Finally, it is important to note the efforts of the Armenian General Benevolent Union (AGBU) which has donated a sum of $50,000 to the earthquake victims, and those of the Armenian Relief Society (ARS) which has established a Haiti Relief Fund. Sossie Poladian, the chairperson of the ARS Regional Executive, issued the following statement: “The ARS feels the suffering of the Haitian people, especially since we experienced similar devastation after the 1988 earthquake in Armenia. Many of us still remember the pain and anguish that we felt and how comforting it was to know that the world came to help the people of Armenia. It is our duty to help the Haitians who fell victim to a similar disaster.” ARS chapters, from Javakhk to Lebanon, to Canada and the U.S., have been involved in the fundraising efforts. Ten more days, and the ARS will wrap up its fundraising, so if you don’t have time after your double-shift to sell hot cocoa on the side of the road, and if, unlike Aznavour, you are stuck with a crow-like voice, you still have about 10 more days to make a donation to the ARS (by visiting

On Jan. 25, Massachusetts State Representative Peter Koutoujian called on Armenian Americans to contribute to these efforts. “As a fellow Armenian American,” wrote Koutoujian, echoing Poladian’s words, “I am asking for your help for Haitians in their time of need, much like the kindness and generosity that was shown towards Armenians 21 years ago. We as a community have an opportunity to express our gratitude and lend a helping hand.” You can find his open letter on his website,

You can also submit an online donation through the American Red Cross (, Partners in Health (, and the Catholic Relief Services ( You even have a texting option; by texting Haiti to the number 90999 on your cell phone, you can donate $10 instantly. And, one other thing, make some noise! Call or write your representatives and demand that the aid that we all have been putting together reaches the destination it was intended to reach—now!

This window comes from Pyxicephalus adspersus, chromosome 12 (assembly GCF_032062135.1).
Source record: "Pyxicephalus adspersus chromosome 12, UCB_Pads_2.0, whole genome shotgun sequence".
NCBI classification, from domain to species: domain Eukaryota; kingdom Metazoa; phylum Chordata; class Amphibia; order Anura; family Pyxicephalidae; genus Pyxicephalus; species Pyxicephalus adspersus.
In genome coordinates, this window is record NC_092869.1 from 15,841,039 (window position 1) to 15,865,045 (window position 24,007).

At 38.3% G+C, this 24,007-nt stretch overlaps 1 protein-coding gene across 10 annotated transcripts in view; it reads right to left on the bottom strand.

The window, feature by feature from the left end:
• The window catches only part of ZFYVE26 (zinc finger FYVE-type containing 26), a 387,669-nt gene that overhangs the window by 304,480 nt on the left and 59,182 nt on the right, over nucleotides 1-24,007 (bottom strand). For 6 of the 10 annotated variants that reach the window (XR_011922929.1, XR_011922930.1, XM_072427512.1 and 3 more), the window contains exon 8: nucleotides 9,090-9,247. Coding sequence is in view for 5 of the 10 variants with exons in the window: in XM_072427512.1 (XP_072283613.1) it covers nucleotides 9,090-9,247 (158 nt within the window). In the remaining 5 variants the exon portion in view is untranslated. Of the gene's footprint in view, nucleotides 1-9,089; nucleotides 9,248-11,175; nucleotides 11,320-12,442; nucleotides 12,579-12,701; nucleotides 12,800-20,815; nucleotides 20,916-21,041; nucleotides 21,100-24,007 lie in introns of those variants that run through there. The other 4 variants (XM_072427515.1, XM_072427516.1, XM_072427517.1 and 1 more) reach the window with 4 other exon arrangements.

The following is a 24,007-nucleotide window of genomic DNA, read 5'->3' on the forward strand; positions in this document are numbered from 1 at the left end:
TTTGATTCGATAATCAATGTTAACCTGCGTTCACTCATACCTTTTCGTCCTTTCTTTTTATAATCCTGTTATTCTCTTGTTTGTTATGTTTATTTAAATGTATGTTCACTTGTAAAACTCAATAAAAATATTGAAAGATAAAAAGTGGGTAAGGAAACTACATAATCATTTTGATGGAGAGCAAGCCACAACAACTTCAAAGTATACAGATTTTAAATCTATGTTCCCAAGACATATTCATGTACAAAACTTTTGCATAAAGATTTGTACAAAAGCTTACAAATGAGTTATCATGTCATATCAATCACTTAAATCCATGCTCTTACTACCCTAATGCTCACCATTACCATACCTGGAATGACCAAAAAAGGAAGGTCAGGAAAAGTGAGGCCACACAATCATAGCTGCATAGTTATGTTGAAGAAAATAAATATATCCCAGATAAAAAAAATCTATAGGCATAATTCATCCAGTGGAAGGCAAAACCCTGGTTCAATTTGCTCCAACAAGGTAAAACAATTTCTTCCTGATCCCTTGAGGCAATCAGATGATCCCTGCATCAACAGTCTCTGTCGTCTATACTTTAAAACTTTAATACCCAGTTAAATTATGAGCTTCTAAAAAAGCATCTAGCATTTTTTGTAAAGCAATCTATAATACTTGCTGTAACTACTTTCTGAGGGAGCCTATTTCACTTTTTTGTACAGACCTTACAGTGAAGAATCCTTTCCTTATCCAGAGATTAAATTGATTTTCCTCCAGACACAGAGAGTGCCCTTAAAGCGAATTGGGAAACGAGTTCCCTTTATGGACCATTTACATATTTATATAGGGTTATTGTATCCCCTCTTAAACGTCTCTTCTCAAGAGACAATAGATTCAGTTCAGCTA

Nanore Barsoumian is a staff writer for the Armenian Weekly.

Nanore Barsoumian

Nanore Barsoumian

Nanore Barsoumian was the editor of the Armenian Weekly from 2014 to 2016. She served as assistant editor of the Armenian Weekly from 2010 to 2014. Her writings focus on human rights, politics, poverty, and environmental and gender issues. She has reported from Armenia, Nagorno-Karabagh, Javakhk and Turkey. She earned her B.A. degree in Political Science and English and her M.A. in Conflict Resolution from the University of Massachusetts (Boston).
Nanore Barsoumian

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  1. Dear Hrag, my bad — I meant to include it.  It is a huge sum and I will try and update the article.  Thank you for pointing that out.

  2. The aftermath of the quake and human suffering are devastating! Millions have lost everything – homes, food, jobs! For the next 12 months, the World Food Programme says 2 million people will need critical food assistance! If you want to help and learn more about the crisis response, go to:> or you can text FRIENDS to 90999 to make a $5 donation.

  3. Good write up Nanore and thanks for updating the article with the AGBU’s commendable donation.
    Now if only the AGBU could stick to their philanthropic mandate as a non-political organization in rightly addressing such efforts, what a wonderful world this would be…